“Winnipeg filmmaker Sean Garrity’s film I Propose We Never See Each Other Again After Tonight managed to get into the top five list of Canadian box office while screening in just two Winnipeg cinemas, the Northgate and McGillivray VIP. (According to a Mongrel Media staffer, Garrity’s film outgrossed the X-Men spinoff The New Mutants.) It’s being held over for a third week in both cinemas, proving Garrity was successful in his intention to attract Filipino-Canadians to the film with a story that reflects the contemporary second-generation Filipino-Canadian experience.
The film may climb the box office ladder further after today, since it will be opening in three cinemas in Toronto/Mississauga, and three more in Vancouver.
“I think Cineplex wants me to replicate in Toronto and Vancouver what we achieved in Winnipeg,” Garrity says. – Winnipeg Free Press
Updated: Sept.6, 2020, 6:30 AM
Updated: Sept. 5, 2020, 12:20 PM
Updated: Sept. 3, 2020, 7:30 PM
Updated: August 29,2020, 7:55 PM
Extended to Sept. 10 in Vancouver
3 theatres in the Greater Toronto Area
2 in Winnipeg
1 in Morden (the Stardust drive- in)
2 theatres (on 3 screens) in Vancouver Showtimes: 12 PM, 1:00 PM, 2:50 PM, 4:20,6:00, 7:20, 8:50 PM, 10 PM
Opens in Calgary and Edmonton on Sept 11.
The movie will come out on Video on Demand (VOD) in November, and TV in December or January.
“You’d think that people would have had enough of silly love stories, but look around you and you’ll see it isn’t so. ’Cause here they go again. And it’s wonderful.”- Chris Knight, National Post
‘I Propose We Never See Each Other Again After Tonight’
20 out of 29 cast are Filipino-Canadians
In a groundbreaking venture, a Winnipeg filmmaker took a chance at casting relatively unknown Filipino actors in the first Canadian-made movie with a mostly Filipino cast and a Filipina leading lady.
I Propose We Never See Each Other Again After Tonight has 20 Filipinos out of 29 cast with leading lady Hera Nalam in her first movie role.
“I was shocked to be offered the lead role,” Nalam told PCN.com in a telephone interview from Winnipeg.
The 25-year old honours graduate of the University of Winnipeg’s Theatre Program was already in the middle of touring as a lead actor with the Manitoba Theatre for Young People’s (MTYP) production of Torn Through Time when she auditioned for “a bit part in the movie”.
“It was a hard decision to make as I did not want to leave the theatre,” but Director Sean Garrity made concessions for her to be able to do shootings while still acting in theatre.
“We have to shot on evenings and weekends just so Hera could be available,” Garrity says.
Born and raised in the southern city of Cebu, Nalam was 16 years old when her family immigrated to Canada in 2011 and joined a relative in Winnipeg.
Alternating in English to Cebuano and Taglish the way it is in the movie, we talked about her journey to theatre and to movies.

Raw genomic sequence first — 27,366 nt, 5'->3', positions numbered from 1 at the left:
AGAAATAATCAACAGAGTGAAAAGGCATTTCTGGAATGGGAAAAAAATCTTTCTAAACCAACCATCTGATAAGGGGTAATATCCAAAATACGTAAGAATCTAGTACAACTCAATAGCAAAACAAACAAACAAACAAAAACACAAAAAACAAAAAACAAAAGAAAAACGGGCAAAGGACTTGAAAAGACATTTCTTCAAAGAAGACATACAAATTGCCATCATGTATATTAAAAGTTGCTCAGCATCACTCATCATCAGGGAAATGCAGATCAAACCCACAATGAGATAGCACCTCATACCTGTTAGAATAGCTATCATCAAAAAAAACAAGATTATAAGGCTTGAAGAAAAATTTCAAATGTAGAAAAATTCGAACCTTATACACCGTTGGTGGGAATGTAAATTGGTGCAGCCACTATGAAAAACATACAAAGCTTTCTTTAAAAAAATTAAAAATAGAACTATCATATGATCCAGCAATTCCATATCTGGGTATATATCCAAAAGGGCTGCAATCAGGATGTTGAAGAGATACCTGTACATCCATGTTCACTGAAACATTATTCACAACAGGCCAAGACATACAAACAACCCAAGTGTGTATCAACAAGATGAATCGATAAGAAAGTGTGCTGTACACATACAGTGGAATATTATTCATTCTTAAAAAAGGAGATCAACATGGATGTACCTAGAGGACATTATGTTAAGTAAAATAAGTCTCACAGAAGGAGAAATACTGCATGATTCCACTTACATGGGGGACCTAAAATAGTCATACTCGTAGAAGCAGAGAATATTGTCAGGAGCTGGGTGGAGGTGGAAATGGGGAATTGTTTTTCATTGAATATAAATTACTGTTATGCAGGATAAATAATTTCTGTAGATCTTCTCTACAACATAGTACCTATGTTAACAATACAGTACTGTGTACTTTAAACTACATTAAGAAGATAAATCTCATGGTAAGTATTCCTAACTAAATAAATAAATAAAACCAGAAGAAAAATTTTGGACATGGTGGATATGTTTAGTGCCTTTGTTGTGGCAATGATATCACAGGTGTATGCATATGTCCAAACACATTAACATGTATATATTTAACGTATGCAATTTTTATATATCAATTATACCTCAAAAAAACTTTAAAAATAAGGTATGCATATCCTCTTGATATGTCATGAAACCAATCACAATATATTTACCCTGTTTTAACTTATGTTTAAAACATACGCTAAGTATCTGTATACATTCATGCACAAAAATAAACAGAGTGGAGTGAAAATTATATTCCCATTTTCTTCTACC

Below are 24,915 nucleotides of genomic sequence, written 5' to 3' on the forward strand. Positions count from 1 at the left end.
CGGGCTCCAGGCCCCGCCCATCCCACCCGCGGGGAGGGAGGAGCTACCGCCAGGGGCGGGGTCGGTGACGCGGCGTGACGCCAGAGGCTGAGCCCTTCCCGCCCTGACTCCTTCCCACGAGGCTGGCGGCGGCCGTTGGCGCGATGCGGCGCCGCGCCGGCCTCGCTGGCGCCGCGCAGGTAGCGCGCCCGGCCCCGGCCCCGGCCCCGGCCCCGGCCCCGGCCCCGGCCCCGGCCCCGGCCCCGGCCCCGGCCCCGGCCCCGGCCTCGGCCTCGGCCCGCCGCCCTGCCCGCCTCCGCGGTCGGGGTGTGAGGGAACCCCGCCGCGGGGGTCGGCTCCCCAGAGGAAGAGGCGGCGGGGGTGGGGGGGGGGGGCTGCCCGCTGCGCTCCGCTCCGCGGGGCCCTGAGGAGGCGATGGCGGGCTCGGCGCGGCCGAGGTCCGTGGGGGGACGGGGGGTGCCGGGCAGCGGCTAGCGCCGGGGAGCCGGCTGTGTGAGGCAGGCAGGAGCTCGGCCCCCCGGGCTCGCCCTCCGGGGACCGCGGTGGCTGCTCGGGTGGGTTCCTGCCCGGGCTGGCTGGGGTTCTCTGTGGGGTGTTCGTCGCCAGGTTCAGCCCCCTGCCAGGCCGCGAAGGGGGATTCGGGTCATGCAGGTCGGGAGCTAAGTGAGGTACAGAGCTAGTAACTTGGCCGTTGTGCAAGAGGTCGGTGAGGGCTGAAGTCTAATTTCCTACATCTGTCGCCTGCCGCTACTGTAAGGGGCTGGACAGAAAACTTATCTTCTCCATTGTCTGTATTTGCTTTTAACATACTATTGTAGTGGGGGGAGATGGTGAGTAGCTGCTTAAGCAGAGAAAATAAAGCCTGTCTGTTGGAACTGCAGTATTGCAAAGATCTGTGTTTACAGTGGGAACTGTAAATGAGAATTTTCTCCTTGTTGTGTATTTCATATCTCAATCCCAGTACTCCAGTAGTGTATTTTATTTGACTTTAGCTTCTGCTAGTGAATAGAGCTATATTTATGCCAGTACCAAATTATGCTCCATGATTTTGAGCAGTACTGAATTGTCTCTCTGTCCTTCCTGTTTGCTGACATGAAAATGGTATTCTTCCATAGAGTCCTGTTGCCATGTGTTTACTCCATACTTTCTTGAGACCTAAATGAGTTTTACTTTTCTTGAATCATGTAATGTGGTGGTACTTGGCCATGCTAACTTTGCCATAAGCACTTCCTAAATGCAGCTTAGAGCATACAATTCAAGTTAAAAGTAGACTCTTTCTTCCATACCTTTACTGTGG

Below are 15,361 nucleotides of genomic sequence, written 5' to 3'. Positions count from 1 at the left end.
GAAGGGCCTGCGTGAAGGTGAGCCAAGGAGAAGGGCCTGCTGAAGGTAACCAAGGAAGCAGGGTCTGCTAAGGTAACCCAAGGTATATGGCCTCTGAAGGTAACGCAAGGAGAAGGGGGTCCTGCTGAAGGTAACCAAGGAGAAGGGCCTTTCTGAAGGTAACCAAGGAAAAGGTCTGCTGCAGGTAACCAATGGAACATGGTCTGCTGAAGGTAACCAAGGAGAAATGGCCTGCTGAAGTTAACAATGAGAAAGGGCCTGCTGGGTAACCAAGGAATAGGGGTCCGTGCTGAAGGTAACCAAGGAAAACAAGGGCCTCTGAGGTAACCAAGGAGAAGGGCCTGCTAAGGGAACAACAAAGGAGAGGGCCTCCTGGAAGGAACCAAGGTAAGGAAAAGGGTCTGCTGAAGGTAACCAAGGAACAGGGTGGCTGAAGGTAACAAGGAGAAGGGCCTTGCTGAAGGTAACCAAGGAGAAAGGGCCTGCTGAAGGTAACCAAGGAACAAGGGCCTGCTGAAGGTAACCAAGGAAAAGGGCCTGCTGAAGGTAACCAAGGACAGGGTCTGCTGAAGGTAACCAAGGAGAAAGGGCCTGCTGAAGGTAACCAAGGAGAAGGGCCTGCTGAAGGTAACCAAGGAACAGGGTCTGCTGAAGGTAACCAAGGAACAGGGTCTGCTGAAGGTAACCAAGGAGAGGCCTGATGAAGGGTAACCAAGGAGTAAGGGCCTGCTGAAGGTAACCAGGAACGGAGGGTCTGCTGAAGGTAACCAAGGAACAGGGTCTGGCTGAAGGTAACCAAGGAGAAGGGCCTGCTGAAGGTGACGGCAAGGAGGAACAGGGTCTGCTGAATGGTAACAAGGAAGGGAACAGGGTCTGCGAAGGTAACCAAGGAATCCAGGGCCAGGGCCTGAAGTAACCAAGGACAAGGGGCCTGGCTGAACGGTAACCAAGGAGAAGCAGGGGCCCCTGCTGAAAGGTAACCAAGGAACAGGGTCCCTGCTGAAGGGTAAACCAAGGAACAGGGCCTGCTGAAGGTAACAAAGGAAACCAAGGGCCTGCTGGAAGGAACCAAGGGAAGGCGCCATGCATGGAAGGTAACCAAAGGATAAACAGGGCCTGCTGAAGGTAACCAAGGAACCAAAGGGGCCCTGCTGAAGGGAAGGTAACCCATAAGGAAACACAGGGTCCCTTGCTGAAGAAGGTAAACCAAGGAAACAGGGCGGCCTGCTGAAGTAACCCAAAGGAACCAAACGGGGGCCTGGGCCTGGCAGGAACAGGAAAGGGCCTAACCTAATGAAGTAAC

“Akong Mama nagtudlo man sa Cebu Normal University ug motan-aw ko niya ug maminaw samtang mag-klase siya,” she told me in our native Cebuano.
Nalam’s mother is a professor at the University of Manitoba and her dad is a maintenance mechanic at Gateway Industries. Much of her extended family lives in Winnipeg, inspired by one of her grandmothers, who was the first to emigrate here.
“I would consider my mom my first influence in theatre,” Nalam says. “She has a PhD in literature, she did a lot of writing and directing. She did all the artsy stuff and growing up and… I just kind of watched her.
That inspired her to take up theatre after finishing high school at Daniel McIntyre.
Her mother was more supportive of her decision to take up theatre while her dad was initially unresponsive but eventually accepted her choice.
Nalam is also a singer-songwriter whose credits on stage include QUEST with Meraki Productions, UofW’s Rosencrantz & Guildenstern Are Dead, Concord Floral and Time & The Conways and Shakespeare in The Ruins’ production of Timon of Athens. She has successfully written and recorded her original music, which are all available on soundcloud.com/hera-bear.
The movie, which opened to sold-out screenings in Winnipeg last week on August 21 is billed as a romantic comedy, a “ quirky rom-com about “a Mennonite boy and a Filipina girl,” film director Sean Garrity says.
Nalam praises Garrity for producing the movie saying that he “has endeavoured to show the Filipino-Canadian community as never before in Canadian film — or in a Filipino film for that matter”.
Left to Right: Elmer Aquino as ARTHUR, Andrea Macasaet as AGNES, Melissa Hizon as TITA MILA, Mithus Mallari as REYNA .( Photo by Brad Crawford)
“I like how Sean was very respectful of showing how warm but also how tough it can be in a Filipino household or the Filipino community where everybody seems to know each other,” she told the Winnipeg Press in an interview.